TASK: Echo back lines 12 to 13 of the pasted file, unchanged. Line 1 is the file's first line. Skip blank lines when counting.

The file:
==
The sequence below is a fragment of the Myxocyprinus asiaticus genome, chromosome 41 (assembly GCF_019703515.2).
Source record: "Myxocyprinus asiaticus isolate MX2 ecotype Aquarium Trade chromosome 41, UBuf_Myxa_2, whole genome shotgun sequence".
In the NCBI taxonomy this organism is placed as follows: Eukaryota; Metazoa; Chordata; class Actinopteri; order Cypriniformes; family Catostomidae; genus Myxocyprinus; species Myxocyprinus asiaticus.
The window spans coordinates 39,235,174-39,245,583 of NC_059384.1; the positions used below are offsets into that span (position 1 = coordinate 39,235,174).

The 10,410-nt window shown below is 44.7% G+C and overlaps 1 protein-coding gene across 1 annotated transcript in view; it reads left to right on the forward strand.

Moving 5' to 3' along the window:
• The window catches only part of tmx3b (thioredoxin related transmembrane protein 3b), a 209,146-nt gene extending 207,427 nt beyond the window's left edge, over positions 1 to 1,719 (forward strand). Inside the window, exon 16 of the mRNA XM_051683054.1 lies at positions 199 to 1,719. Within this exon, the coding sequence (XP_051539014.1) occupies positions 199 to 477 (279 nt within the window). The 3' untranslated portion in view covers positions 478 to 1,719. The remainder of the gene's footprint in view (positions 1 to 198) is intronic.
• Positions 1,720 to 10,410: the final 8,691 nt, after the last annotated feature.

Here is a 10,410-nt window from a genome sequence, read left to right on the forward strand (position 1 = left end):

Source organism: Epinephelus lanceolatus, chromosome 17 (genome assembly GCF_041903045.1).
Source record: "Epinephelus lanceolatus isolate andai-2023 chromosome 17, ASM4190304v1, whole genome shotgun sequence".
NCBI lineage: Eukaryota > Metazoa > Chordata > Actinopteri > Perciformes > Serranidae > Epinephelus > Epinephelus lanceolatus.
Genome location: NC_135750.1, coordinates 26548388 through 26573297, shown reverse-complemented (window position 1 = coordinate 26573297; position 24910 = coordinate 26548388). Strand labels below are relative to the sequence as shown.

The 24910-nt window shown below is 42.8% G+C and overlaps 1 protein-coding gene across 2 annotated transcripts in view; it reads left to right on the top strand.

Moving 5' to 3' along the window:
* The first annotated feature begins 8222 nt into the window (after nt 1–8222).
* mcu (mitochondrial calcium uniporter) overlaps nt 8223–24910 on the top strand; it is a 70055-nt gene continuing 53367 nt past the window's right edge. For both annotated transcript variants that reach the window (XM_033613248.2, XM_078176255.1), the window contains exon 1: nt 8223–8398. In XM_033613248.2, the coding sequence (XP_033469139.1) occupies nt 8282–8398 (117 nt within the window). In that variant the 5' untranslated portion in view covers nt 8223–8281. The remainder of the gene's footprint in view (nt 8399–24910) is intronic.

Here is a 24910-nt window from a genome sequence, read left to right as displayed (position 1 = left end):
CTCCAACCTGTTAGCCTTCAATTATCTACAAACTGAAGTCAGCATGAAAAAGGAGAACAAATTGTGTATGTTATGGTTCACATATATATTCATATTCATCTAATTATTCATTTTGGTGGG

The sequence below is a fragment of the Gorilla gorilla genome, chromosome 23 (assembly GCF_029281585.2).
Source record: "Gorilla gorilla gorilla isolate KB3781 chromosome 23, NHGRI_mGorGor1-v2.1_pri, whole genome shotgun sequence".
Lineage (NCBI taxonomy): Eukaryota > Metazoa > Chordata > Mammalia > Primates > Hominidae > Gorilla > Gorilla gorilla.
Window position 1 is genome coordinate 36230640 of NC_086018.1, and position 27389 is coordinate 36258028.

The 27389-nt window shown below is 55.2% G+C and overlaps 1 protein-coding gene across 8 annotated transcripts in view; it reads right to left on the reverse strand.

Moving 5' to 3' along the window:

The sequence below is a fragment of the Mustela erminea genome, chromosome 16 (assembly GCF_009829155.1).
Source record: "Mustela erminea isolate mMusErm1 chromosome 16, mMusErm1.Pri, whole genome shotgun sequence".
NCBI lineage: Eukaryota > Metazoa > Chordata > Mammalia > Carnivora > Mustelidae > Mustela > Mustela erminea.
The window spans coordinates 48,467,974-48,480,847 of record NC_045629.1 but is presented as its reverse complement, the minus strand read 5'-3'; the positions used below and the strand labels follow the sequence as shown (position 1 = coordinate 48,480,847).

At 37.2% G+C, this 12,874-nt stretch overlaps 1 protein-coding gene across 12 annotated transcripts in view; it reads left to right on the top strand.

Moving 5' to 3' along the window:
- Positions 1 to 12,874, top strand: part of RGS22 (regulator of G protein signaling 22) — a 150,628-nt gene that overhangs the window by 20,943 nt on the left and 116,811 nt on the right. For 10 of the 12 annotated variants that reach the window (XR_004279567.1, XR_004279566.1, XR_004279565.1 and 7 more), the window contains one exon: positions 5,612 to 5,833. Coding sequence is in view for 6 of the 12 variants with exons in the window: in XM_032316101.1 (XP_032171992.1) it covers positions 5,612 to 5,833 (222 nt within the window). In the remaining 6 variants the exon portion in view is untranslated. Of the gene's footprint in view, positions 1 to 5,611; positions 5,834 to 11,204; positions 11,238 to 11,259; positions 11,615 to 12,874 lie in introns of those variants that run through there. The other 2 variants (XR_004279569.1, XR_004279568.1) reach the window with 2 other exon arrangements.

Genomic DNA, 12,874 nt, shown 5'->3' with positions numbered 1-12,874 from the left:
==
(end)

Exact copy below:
NCBI lineage: Eukaryota > Metazoa > Chordata > Actinopteri > Perciformes > Serranidae > Epinephelus > Epinephelus lanceolatus.
Genome location: NC_135750.1, coordinates 26548388 through 26573297, shown reverse-complemented (window position 1 = coordinate 26573297; position 24910 = coordinate 26548388). Strand labels below are relative to the sequence as shown.